Trying to find the way in and out of the Sun and Moon Yoga studio in Meguro, Tokyo, is a bit like trying to negotiate an Escher drawing. Do you take the clean way, the dirty way, the back way or the other way? No worry, says owner-director Leza Lowitz, there is no right or wrong way, only the space that awaits.
This is the second time that Leza has lived in Japan. When she returned to her native California in 1994, she was burned out. As a freelance writer, editor and art critic, she had found many opportunities here. But after four years, she was exhausted and “drinking too much.”
The crunch point, she says, came at an art exhibition opening, when a woman said they had met before, ” ‘but that time you were drinking, so you don’t remember.’ Shocked that I had made such an impression, I knew it was time to change course.”
Back in California, Leza began a period of deep self-reflection. Together with her husband and soul mate, Shogo Oketani, she bought and renovated a 1930s bungalow as a coastal retreat, adopted an abandoned dog and began to study with French mime artist Veera Wibaux — a woman with an energetic personality who also taught yoga. “That was my new beginning.”
Many years later, in 2001, Leza found herself at a yoga retreat in Hawaii, and during a meditation asked for guidance. Back in California, she was active — writing, doing her practice and writing poetry, but “I didn’t like the direction the country was going.” Much to her surprise, the answer came: Go back to Tokyo to open a yoga studio. ” ‘OK,’ I thought, ‘but not yet.’ “
It was Shogo who changed her mind. Returning from a trip to Tokyo to see his father, he had decided it was time to move back. “To be honest, I was very unsure. What would I do with myself? It was a very different time economically, and I was that much older. Again I heard a voice: yoga.”
But how to start a business? Though she had no road map, Leza recognized that this had never stopped her before. So she began by looking for a studio, a place that people would regard as sacred space in Tokyo: “an uplifting, healing space, where people could unfold through the study and practice of yoga.”
What she found instead was a mess. It had been a pharmacy, located right at the back of an ugly concrete building. But the address was just minutes from the station, and “when I walked in, I fell in love with the fact that I could see open uninterrupted sky through the window — the sun by day, the moon at night.”
With land in Magome given to them by her father-in-law, Leza and Shogo had built a small house. “We decided to use the same architect for Sun and Moon Yoga. Even though I had no budget, Yuji (Hashimoto) said he would do it, and knowing I loved tea houses, set about designing the space and the moon-viewing window frame you see now.”
The construction crew was an energetic bunch of old men who used to build “sento” bath houses, and they set to work lovingly with handsaws, using bamboo from Leza’s garden. “I think you can feel their calm energy when you walk in. . . .” When she opened a month later, she had only a handful of students. But she kept faith with her vision, and eventually more drifted in: members of Foreign Executive Women. Quickly the word began to spread.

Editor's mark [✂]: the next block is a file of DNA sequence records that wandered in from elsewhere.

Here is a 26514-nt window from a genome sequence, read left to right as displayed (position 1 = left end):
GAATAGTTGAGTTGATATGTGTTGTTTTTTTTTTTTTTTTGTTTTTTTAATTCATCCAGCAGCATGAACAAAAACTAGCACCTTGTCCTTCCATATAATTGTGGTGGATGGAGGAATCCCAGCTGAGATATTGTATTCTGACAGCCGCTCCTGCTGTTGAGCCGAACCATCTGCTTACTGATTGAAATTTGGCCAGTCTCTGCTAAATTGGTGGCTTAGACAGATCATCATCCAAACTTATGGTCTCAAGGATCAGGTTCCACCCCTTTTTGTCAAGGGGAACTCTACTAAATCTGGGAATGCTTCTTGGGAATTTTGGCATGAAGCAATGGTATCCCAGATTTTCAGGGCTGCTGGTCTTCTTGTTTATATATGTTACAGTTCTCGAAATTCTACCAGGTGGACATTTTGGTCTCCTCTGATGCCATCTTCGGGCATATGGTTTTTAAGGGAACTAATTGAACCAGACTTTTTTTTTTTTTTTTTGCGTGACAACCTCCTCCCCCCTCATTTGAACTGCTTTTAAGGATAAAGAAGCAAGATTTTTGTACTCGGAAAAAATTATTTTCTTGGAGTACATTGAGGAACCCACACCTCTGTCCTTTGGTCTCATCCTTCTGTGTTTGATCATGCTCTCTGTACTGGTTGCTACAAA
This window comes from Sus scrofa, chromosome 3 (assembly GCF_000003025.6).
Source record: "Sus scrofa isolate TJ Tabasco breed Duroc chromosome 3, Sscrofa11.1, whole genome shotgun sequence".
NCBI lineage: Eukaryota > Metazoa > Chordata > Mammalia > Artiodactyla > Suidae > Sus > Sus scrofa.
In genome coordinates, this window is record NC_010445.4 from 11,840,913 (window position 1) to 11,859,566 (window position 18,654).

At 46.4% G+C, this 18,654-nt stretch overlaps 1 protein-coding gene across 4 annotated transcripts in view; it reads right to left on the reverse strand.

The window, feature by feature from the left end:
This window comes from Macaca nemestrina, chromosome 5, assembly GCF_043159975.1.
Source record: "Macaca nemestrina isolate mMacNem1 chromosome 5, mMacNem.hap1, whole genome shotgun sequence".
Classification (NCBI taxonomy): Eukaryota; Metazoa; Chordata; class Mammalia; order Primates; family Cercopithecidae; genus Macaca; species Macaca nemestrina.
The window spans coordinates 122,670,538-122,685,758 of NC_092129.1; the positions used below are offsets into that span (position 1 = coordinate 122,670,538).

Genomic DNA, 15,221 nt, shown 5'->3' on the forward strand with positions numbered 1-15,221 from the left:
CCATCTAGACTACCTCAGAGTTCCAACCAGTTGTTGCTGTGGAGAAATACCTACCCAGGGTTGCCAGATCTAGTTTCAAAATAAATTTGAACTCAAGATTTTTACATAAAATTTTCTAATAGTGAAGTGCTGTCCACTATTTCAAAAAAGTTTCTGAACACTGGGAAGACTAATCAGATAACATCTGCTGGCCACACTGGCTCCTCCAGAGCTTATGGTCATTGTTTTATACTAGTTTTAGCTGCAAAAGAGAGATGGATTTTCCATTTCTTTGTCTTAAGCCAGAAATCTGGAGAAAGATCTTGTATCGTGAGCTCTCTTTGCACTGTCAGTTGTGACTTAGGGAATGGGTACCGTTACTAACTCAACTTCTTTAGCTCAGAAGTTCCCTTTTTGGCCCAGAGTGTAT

” The students who like our down-to-earth attitude are a wonderful mix. Fifty percent are Japanese, and they come, they say, because they feel they can be themselves.”
To Leza’s surprise, many of the students want to be taught in English. This was not planned, she says, happy enough to allow Sun and Moon Yoga to evolve naturally. “Right now we have eight teachers and some 1,000 students, and things are pretty healthy. People really need a place to relax and unwind, and find community and peace.”
She thinks it unlikely that Sun and Moon will expand. “Is bigger really better? I would hate the intimacy to be lost — and anyway, where would I find another space like this? We are about yoga in community. I love seeing people walk away with smiles on their faces. I believe in service on a spirit level, not an ego level.”
There is also the call of the written word on her precious time. Most recently her book “Yoga Poems: Lines to Unfold By” (first published in hardback in 2000 by Stone Bridge Press) came out in paperback. “The first line came to me one evening in 1995 as I was struggling in The Downward Dog: ‘Within my body, there’s a city.’ After that, as I practiced poses, the poetry just began to flow.”
Coauthored with Reema Datta, “Sacred Sanskrit Words: For Yoga, Chant and Meditation” was published in 2005, also by Stone Bridge Press. “In putting together a primer for yoga students, we experienced a deep learning of our own.”
As a writer she also collaborates with Shogo. In 2003 the couple was awarded the Columbia University Japan-U.S. Friendship Community Award from the Donald Keene Center of Japanese Culture, for translation and criticism of modernist poet Nobuo Ayukawa’s collection “America and Other Poems.” Most recently, Leza and Shogo coauthored a book on “kanji” for Stone Bridge Press and completed an epic novel about a female ninja.
A bottomless well of energy in her own right, Leza epitomizes Simhasana (Lion Pose) in her book of unfolding poems: “Queen of the jungle, / she knows no fear. / In goes the holdingholdingholding / out goes the tongue / fingers, eyes, head, breath / everything reaching / for more space / in which to roam.”